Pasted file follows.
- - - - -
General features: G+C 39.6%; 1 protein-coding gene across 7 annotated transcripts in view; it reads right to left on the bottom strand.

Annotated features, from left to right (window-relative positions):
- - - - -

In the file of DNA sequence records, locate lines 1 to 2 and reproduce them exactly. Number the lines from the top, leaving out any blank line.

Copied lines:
General features: G+C 39.6%; 1 protein-coding gene across 7 annotated transcripts in view; it reads right to left on the bottom strand.

Annotated features, from left to right (window-relative positions):